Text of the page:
It speaks turned-up-to-eleven volumes that despite my last two eye-watering appointments – one in which a plastic valve beneath my skin was tweaked like a radiator key, and another in which minor surgery was required – I’ve still found myself leaving the building with a smile on my face. If those things had happened anywhere else, I’d have sobbed like a reality show finalist, become traumatised to the point of insomnia and would have demanded cake as soon as I got home. Instead, however, I laughed along with each procedure, listened in on the department in-jokes and told The A-Team how much I was looking forward to seeing them again next week. (I still demanded cake, mind. I'm not a complete robot.)

I’d better give you the background to all that melon-twisting, hadn’t I? Forgive my complicated technical language here, but currently residing beneath my flattened-marshmallow of a right nipple is a beermat-sized deflated lilo known in the trade as a tissue expander. The idea behind it is that, once everything’s been ice-cream-scooped out of your nork during the mastectomy process, the expander is inserted flat, then left alone until the tissue around it has had the chance to heal... which is usually around the same time it takes for this board to revolve the X-Factor boot-campers to become finalists. At the live finals, then, the beermat-lilo is gradually blown up (read: injected with a needle and filled with saline) until it matches the size of the other tit. Later on down the line – presumably by the time Louis has lost all of his contestants – when the skin encasing the fully inflated beermat-lilo has had time to adjust from bee-sting to B-cup, said tit (and, you’d hope, the woman attached to it) gets whipped back into hospital for an operation in which the beermat-lilo is replaced with a fully-fledged silicone falsie, and Bob’s your uncle. (Is it just me, or are beermat-lilos suddenly looking like a good product? If you ask me, Team Apollo missed a trick with that one on this week’s Apprentice.)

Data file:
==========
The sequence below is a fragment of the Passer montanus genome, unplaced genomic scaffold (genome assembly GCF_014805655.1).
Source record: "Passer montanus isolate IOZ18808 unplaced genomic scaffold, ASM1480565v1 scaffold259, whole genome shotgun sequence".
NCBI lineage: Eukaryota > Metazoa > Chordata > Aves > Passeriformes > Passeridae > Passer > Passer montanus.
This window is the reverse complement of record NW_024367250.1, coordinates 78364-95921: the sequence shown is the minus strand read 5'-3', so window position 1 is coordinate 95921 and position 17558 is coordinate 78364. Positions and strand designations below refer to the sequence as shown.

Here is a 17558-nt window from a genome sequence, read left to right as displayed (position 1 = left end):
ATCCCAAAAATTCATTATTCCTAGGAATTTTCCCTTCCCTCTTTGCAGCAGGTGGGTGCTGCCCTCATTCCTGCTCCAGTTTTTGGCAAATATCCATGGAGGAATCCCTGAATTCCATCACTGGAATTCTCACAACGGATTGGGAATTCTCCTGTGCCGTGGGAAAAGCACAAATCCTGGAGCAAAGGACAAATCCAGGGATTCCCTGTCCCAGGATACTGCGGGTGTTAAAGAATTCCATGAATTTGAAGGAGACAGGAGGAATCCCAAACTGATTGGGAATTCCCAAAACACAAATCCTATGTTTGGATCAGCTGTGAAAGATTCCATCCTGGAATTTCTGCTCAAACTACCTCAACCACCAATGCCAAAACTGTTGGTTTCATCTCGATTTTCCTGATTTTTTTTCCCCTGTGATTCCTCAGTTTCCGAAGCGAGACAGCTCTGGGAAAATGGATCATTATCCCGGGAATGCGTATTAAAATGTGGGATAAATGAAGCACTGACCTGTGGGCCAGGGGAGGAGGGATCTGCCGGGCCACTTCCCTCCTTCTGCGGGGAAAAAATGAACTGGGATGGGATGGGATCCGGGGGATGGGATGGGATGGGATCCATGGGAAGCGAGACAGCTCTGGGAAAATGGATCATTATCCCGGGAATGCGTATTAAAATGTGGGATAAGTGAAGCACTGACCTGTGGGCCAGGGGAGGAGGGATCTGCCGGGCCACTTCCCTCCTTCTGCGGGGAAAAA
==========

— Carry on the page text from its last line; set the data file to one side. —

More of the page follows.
But of course this beermat-lilo is beneath my tit. And, as history has taught us, my tits don’t play ball. Hence, when I trotted in to what was due to be the first of my inflation appointments, neither Smiley nor Stunning Surgeon could get my expander to inflate. (And you thought blowing up a lilo was a pain in the arse.) They each took it in turns to try, but no dice. Because, as far as they could tell, the beermat-lilo valve (or ‘inflation port’ to those without the mind of an adolescent boy) had somehow turned in on itself and become wedged in place by the tissue that had healed around it: a rare and unpreventable malfunction known in the medical world as ‘a bit of a fuck up’.

‘I’m so sorry, Lisa,’ said ARCN1. ‘There’s always a slight chance that this can happen.’
‘And how often does it happen?’ I asked through watery eyes as SS 1 and 2 continued trying to manipulate my plastic valve as though it were a tie that had disappeared into the waistband of my trackie bottoms.
‘About, ooh, three times that I can remember,’ said Stunning Surgeon.
Ever?’
‘Yup.’
‘Of course! Well, you might’ve known I’d be the awkward one,’ I said.
‘So we’ll have you back in next week,’ said ARCN2, ‘And if it hasn’t rectified itself we’ll have to do a small surgical procedure in which we open you up and turn the valve around the right way.’
‘Is next Thursday okay?’ asked ARCN1.